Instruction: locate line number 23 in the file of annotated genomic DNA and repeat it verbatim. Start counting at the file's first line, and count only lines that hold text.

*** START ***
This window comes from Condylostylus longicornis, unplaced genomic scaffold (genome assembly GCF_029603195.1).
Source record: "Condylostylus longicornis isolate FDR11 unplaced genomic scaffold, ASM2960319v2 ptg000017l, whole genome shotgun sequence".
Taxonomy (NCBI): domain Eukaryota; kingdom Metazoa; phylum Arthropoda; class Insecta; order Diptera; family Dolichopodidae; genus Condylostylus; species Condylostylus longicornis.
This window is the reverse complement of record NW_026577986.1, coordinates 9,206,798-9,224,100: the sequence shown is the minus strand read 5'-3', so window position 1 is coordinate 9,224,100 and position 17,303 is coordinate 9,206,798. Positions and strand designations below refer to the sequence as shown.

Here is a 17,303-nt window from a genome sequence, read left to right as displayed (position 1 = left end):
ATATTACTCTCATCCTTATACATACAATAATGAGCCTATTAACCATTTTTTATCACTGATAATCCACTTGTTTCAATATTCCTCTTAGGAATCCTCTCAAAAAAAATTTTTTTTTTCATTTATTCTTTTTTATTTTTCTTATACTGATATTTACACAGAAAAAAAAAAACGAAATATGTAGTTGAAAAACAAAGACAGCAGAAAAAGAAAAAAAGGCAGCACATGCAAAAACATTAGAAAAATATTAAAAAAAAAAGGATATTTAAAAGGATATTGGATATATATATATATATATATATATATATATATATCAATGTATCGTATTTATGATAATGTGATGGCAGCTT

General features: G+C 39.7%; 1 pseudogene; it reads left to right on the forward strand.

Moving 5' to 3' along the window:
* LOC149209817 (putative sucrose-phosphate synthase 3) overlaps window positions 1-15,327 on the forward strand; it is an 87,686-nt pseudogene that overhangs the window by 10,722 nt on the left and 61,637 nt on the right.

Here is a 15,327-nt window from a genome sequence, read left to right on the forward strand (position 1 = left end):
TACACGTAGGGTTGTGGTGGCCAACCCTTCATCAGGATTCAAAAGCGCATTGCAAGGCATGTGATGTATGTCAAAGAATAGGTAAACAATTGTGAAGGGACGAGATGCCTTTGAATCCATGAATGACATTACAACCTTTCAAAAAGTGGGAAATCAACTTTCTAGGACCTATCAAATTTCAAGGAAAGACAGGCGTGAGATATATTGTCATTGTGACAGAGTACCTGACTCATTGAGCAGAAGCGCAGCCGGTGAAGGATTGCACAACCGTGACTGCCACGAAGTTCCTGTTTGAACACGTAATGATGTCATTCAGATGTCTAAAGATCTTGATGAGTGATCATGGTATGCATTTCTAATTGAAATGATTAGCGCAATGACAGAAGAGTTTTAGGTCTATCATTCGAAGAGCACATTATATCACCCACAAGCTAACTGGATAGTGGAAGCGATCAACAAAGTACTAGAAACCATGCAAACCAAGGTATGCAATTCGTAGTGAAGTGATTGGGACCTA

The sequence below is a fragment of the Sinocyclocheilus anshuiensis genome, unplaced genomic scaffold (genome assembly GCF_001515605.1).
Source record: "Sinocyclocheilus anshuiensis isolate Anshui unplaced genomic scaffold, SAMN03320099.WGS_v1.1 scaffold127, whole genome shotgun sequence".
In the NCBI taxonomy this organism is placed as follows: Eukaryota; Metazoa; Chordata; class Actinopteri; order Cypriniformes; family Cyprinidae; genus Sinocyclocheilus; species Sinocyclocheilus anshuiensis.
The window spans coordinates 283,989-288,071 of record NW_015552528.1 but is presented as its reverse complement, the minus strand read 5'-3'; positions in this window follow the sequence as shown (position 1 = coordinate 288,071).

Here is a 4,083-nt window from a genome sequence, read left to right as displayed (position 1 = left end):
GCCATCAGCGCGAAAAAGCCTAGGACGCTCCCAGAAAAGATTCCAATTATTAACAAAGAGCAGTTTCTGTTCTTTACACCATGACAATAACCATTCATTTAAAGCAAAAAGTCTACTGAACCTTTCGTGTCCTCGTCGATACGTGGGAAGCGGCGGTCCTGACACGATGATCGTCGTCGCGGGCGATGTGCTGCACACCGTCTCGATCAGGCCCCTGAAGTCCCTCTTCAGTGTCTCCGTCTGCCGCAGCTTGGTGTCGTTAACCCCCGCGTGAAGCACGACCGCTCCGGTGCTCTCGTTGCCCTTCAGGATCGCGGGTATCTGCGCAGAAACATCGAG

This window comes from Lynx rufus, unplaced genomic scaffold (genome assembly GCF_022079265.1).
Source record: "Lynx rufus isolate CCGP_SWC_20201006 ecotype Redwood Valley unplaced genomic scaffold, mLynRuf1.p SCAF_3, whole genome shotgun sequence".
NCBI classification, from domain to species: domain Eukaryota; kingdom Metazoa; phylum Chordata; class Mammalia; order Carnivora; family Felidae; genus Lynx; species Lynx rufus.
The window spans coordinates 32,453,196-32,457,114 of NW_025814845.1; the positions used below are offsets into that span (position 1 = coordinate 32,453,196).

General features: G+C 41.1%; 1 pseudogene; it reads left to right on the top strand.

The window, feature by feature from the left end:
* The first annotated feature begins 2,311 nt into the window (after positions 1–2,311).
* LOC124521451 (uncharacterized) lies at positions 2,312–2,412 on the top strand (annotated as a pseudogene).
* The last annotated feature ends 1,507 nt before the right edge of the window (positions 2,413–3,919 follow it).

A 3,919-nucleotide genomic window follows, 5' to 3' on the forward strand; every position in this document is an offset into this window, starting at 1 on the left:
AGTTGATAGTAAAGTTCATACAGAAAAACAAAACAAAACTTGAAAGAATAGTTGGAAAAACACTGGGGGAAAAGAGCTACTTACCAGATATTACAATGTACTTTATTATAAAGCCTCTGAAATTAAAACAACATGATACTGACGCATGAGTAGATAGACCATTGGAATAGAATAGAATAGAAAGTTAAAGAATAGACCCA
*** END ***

The window, feature by feature from the left end: